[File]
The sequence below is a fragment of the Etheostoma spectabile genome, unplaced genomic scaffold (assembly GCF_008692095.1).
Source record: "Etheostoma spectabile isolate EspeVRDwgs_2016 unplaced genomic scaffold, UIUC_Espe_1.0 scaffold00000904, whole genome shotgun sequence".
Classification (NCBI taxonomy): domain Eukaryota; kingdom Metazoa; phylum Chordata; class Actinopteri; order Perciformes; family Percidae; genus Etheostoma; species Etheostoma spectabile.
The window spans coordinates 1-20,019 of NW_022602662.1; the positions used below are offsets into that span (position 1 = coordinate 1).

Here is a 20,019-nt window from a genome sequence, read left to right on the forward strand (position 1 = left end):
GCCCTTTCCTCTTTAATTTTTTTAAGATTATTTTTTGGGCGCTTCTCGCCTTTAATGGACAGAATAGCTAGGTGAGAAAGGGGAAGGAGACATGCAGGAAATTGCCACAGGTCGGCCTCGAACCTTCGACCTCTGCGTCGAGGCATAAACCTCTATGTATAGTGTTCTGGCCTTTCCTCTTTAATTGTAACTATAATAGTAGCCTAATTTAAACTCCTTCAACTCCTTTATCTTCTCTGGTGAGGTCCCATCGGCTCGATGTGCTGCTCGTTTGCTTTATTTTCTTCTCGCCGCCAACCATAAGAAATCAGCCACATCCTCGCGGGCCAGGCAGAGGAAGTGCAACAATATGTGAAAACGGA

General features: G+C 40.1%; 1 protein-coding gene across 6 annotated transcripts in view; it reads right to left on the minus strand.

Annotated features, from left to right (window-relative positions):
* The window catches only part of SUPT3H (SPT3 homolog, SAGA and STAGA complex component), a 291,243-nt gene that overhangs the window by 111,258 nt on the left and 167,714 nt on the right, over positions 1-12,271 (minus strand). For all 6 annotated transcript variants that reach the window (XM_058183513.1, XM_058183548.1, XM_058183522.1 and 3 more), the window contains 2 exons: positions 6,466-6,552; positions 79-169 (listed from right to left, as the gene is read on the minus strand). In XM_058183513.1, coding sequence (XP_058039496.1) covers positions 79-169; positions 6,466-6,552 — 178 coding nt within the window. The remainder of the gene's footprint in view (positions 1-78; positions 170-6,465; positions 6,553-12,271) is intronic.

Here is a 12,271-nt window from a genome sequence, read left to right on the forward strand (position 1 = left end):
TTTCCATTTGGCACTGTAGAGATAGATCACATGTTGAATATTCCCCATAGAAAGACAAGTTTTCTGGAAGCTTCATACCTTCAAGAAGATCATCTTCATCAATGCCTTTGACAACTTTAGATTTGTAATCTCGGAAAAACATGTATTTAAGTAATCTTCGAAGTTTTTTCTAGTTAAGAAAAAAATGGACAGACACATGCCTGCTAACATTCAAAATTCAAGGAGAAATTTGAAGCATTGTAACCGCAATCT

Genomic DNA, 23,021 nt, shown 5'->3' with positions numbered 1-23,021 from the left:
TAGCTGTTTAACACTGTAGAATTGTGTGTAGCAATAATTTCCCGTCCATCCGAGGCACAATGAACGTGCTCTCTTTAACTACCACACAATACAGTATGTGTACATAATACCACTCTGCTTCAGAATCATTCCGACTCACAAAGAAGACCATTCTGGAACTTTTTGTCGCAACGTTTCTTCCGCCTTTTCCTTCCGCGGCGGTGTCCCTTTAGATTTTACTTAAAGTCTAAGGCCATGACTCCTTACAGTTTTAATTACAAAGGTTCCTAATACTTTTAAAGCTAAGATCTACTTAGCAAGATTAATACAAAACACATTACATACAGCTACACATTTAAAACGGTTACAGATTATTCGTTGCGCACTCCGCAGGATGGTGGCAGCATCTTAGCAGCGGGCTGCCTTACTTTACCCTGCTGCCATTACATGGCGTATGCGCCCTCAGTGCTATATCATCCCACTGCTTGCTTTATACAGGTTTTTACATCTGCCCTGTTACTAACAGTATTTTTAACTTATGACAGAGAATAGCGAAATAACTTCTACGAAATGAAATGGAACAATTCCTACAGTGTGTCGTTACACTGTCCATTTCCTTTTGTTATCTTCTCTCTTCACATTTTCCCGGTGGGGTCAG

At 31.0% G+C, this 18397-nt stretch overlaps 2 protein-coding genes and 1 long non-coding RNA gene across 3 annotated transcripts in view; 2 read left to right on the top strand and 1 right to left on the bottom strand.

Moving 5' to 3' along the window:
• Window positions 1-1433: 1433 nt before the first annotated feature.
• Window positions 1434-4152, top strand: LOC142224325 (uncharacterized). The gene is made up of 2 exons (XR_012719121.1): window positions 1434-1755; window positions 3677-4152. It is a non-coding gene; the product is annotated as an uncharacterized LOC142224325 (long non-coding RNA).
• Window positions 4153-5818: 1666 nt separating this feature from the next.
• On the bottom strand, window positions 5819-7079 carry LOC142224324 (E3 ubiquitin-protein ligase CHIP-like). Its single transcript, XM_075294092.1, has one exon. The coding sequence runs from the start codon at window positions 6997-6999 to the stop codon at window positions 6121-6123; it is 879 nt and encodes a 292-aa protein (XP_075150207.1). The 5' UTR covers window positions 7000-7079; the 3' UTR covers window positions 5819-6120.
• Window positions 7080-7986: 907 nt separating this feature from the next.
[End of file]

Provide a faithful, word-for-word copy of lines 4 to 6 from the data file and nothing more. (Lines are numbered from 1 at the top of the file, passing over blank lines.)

The window spans coordinates 1-20,019 of NW_022602662.1; the positions used below are offsets into that span (position 1 = coordinate 1).

Here is a 20,019-nt window from a genome sequence, read left to right on the forward strand (position 1 = left end):
GCCCTTTCCTCTTTAATTTTTTTAAGATTATTTTTTGGGCGCTTCTCGCCTTTAATGGACAGAATAGCTAGGTGAGAAAGGGGAAGGAGACATGCAGGAAATTGCCACAGGTCGGCCTCGAACCTTCGACCTCTGCGTCGAGGCATAAACCTCTATGTATAGTGTTCTGGCCTTTCCTCTTTAATTGTAACTATAATAGTAGCCTAATTTAAACTCCTTCAACTCCTTTATCTTCTCTGGTGAGGTCCCATCGGCTCGATGTGCTGCTCGTTTGCTTTATTTTCTTCTCGCCGCCAACCATAAGAAATCAGCCACATCCTCGCGGGCCAGGCAGAGGAAGTGCAACAATATGTGAAAACGGA